Kosovo to be cocooned pending better days

By Douglas Hamilton

March 23, 2000

(Rtr) - The thrill is gone and the grind starts to look endless, but NATO allies can no more afford to lose the peace in Kosovo than they could have backed down in the dramatic confrontation with Belgrade a year ago.

Nine months after their triumphant entry and euphoric reception, NATO peacekeepers in Kosovo are facing major security challenges from both sides in what at times looks alarmingly like a conflict that is only temporarily suspended.

Their adversaries, now acknowledged to include not only Yugoslav President Slobodan Milosevic but also ethnic Albanian extremists, hope that division, fatigue and disillusion will grind down the 19-member alliance and let them have their way.

NATO and the European Union, the main banker for Balkan reconstruction and democratisation, know that would mean more war and vow it won't happen.

Yet they are set against giving Kosovo its independence and simultaneously resigned to the impossibility of returning it any time soon to Yugoslavia. So it will remain in constitutional limbo for some time to come.

Failing a regional master-plan, and with no imminent prospect of Milosevic's departure from power, the allies are resolved to cocoon Kosovo in a blanket of stable, self-sufficient autonomy for years - if they can.

"The big idea? The big idea is to build an autonomous Kosovo and to get beyond putting out brush fires, to get beyond this day-to-day approach for what's going to be a process of years," said a senior NATO diplomat.

This was a theme common to public assessments this week by NATO Secretary-General George Robertson and European Commission President Romano Prodi, marking the March 24 anniversary of the start of NATO's 78-day bombing campaign.

Robertson, in a personal report to NATO that was also aimed at the province, warned ethnic Albanian leaders that Kosovo risks losing the goodwill of the international community if its people cannot put ethnic hatred aside.

Pointing to Western allies that have not lived up to some of their promises, he also warned that "hard-won success could drift away" if Western nations did not meet their commitments in the form of money, police and justice.

Let there be no illusions, Robertson said, "the task remaining is formidable".


British troops this week closed a dozen crossing points between Kosovo and the rest of Serbia to stop infiltration by Albanian extremists. Bulldozers dug tank traps across roads while engineers blasted tracks on inaccessible mountain passes.

Troops in the American-led southern sector have taken similar measures to stop armed excursions into the Presevo Valley. A military spokesman said KFOR needed "to make sure that violence and ethnic tension is neither imported nor exported".

European Commission President Prodi urged European Union leaders due to meet in Lisbon this week to redouble EU efforts to bring lasting peace to the Balkans, and without delay.

Prodi called for "radical new plans" and "heavy-duty political commitment" that will prove to the Balkans as well as concerned U.S. allies that the EU has the stamina to build peace.

"It is a Herculean task and it is nowhere near complete," Prodi said. But only Europe could offer a long-lasting solution to the Balkans and hold out the prospect of a brighter future as part of the European family.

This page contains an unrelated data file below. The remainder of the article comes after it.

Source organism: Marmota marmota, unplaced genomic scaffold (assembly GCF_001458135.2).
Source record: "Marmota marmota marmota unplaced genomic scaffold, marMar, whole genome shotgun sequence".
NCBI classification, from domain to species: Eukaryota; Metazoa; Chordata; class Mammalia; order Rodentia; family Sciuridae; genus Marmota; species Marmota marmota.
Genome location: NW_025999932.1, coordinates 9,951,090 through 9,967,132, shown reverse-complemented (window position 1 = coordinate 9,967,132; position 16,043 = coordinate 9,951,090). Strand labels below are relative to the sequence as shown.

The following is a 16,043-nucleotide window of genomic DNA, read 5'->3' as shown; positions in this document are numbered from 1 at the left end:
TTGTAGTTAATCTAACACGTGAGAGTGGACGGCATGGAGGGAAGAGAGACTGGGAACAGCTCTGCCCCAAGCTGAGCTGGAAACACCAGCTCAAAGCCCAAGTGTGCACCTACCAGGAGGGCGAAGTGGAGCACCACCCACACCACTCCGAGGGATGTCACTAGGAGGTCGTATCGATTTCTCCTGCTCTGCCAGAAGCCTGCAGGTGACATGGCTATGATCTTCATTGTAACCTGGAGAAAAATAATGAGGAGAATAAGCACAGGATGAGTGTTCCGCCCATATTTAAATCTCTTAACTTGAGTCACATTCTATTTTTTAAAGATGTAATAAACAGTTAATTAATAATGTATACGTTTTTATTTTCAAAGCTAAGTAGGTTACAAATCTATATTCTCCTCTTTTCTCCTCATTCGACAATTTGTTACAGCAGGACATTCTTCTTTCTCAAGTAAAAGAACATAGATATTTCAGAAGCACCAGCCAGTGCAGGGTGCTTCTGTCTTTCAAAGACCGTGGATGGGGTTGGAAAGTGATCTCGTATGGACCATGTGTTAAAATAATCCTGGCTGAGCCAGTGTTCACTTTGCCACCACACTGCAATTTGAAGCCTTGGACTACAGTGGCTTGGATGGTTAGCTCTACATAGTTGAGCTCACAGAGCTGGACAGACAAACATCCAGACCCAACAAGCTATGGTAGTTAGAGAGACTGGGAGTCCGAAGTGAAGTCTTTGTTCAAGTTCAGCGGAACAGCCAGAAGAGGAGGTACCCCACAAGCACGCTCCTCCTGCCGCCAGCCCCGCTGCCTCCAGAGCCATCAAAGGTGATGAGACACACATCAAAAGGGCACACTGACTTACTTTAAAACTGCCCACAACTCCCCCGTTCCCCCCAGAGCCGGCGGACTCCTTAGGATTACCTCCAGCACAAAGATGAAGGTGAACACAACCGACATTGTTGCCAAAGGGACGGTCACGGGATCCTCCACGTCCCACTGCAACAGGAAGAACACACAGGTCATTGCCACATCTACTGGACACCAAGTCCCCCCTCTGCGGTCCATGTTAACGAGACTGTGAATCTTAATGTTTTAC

It was not just a moral responsibility, Prodi added.

"If we fail, we face continued instability and conflict - and a fresh wave of refugees...We need to redouble our efforts and there is no time to lose."


The West has already scaled down its goal of a multi-ethnic society in Kosovo to one of peaceful coexistence, with the prospect of genuine Serb-Albanian reconciliation consigned to the distant future of untainted generations.

The concept of Kosovo's independence or partition, while irrepressible, is officially taboo.

Alliance diplomats have denied reports that Kosovo's U.N. administrator Bernard Kouchner, behind closed doors, had put his finger on the unresolved issue of Kosovo's final status as the main obstacle to a clear success strategy.

Robertson said the question of Kosovo's constitutional future was a matter for the United Nations to decide.

Regular readers of the Yugoslav state news agency Tanjug, which seizes on any hint of Western division, note a steady rise in the volume of western-datelined reports in which top Western officials voice disquiet with the apparent drift.

Russia this week called for a special U.N. Security Council mission to Kosovo because of the "worsening" situation.

Foreign Minister Igor Ivanov warned "this could lead to an aggravation in the situation not only in the province, but also in the south of Serbia and in the whole of the Balkans".

Seen through the highly artificial spectrum of the first anniversary of air strikes, the situation is unpromising. NATO, however, insists it is far too early to sum up the merits of its first military intervention against a sovereign power.

But it knows it has raised expectations - as evidenced in the upsurge of an Albanian guerrilla effort to "liberate" the Presevo Valley strip inside Serbia - that NATO can again be drawn in to rescue an outnumbered revolt from Belgrade's forces.

A NATO ambassador told reporters this week that this would never happen and Albanian leaders had been duly warned.

Asked if NATO would summon up a consensus for renewed intervention should Milosevic attack Montenegro's pro-Western government, the envoy said: "The allies won't know what to do until they stare that issue in the face".

Original article